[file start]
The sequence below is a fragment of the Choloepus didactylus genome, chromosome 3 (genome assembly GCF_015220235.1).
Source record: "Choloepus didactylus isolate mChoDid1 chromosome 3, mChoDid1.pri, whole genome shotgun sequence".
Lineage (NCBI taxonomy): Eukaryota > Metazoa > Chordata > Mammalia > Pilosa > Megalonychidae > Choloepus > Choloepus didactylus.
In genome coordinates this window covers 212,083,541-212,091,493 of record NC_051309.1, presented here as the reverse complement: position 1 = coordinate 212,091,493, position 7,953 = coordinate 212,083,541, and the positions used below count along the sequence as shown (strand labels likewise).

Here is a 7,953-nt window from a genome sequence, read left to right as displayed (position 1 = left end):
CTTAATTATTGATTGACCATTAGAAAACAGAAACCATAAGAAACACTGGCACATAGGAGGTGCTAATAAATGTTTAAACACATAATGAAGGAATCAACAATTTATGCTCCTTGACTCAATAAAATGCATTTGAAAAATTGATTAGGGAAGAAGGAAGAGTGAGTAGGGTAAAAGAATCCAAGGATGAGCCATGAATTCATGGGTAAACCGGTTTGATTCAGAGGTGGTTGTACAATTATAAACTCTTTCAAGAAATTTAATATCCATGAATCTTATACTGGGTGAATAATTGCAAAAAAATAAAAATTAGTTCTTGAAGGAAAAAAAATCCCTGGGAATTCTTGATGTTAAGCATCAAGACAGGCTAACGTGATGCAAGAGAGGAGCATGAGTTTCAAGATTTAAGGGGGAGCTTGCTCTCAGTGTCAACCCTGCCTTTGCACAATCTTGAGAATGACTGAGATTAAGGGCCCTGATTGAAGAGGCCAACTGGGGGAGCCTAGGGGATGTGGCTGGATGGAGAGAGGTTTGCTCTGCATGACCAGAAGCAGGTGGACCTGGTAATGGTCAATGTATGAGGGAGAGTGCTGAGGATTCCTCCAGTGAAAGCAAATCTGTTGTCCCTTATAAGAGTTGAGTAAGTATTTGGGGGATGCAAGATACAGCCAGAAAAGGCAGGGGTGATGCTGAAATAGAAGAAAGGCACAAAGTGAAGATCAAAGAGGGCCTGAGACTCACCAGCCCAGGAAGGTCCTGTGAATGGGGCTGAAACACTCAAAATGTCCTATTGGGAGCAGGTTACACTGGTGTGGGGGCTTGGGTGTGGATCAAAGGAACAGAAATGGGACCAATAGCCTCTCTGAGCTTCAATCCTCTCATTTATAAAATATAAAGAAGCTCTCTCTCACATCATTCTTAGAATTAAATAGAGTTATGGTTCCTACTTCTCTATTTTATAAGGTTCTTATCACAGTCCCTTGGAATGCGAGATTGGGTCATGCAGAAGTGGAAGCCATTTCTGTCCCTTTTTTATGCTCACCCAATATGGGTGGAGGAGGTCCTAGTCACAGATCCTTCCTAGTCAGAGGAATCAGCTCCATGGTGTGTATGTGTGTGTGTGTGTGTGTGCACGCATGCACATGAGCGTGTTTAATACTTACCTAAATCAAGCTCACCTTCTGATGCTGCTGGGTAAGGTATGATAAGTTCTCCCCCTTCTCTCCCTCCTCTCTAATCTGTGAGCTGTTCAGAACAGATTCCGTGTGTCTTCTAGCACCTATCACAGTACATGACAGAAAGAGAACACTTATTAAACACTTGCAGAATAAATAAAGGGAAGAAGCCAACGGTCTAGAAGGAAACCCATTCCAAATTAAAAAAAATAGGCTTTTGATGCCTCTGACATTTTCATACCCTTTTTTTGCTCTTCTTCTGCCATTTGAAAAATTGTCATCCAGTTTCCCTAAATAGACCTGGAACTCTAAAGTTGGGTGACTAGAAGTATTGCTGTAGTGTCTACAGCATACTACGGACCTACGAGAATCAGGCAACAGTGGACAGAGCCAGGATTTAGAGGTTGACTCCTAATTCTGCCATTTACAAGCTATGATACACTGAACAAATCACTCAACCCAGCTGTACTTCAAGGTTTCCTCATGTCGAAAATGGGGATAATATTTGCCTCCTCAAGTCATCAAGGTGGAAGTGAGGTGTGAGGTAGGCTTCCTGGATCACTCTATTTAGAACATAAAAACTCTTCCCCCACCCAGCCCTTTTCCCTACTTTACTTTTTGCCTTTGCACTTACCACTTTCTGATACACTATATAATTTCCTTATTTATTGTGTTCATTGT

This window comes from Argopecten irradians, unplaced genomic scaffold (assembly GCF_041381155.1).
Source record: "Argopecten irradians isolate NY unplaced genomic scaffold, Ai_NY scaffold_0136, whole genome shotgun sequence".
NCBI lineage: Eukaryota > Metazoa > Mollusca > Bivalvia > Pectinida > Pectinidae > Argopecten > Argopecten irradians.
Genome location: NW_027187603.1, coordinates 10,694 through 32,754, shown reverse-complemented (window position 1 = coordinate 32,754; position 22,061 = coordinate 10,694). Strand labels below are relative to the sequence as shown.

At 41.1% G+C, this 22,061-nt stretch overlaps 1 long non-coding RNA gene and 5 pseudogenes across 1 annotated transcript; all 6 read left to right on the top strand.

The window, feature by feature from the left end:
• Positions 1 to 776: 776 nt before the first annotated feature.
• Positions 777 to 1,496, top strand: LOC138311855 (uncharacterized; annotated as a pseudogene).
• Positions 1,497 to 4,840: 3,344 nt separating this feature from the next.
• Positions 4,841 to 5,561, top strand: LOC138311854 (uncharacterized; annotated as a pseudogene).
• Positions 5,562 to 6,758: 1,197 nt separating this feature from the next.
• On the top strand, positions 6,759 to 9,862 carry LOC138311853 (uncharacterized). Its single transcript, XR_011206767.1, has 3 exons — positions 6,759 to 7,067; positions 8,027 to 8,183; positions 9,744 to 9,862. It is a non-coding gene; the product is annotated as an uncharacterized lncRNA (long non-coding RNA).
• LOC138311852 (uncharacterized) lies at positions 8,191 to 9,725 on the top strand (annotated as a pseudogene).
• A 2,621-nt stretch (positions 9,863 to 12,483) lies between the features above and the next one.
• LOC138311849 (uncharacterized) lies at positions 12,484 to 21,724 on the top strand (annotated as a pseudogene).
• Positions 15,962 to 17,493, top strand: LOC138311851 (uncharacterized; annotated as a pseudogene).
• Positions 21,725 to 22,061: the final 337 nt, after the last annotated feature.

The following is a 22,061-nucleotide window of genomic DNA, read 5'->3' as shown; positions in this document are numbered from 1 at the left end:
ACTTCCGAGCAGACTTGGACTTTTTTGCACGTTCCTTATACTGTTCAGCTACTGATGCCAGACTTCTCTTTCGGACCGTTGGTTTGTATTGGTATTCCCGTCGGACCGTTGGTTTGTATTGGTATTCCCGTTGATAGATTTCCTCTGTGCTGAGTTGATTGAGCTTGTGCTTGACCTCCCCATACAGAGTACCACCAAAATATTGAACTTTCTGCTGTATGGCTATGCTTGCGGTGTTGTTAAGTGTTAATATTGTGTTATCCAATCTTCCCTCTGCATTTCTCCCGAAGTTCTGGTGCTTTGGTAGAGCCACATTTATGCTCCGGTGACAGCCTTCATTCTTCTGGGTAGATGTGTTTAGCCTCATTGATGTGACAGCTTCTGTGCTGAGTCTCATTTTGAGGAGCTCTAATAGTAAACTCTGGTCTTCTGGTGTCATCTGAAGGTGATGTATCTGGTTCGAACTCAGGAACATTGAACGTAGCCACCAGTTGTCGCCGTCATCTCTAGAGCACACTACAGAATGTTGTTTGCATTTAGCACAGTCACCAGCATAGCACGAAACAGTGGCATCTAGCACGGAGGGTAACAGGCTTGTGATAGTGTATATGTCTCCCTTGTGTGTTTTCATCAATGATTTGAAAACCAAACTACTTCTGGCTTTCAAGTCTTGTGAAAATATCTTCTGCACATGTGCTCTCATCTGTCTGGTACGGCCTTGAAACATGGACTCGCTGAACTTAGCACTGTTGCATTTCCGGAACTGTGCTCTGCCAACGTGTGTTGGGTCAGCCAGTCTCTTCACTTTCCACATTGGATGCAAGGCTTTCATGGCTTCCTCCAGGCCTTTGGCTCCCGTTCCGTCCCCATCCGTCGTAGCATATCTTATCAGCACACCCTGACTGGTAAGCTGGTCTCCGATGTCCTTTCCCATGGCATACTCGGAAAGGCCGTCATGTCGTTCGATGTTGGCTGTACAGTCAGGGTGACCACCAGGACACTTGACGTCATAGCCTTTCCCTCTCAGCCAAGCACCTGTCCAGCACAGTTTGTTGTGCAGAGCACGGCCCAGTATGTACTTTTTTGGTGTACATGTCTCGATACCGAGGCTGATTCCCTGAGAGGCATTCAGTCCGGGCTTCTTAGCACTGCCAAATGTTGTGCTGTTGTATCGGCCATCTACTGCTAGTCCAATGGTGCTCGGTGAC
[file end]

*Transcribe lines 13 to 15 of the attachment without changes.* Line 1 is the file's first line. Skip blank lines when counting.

• Positions 1 to 776: 776 nt before the first annotated feature.
• Positions 777 to 1,496, top strand: LOC138311855 (uncharacterized; annotated as a pseudogene).
• Positions 1,497 to 4,840: 3,344 nt separating this feature from the next.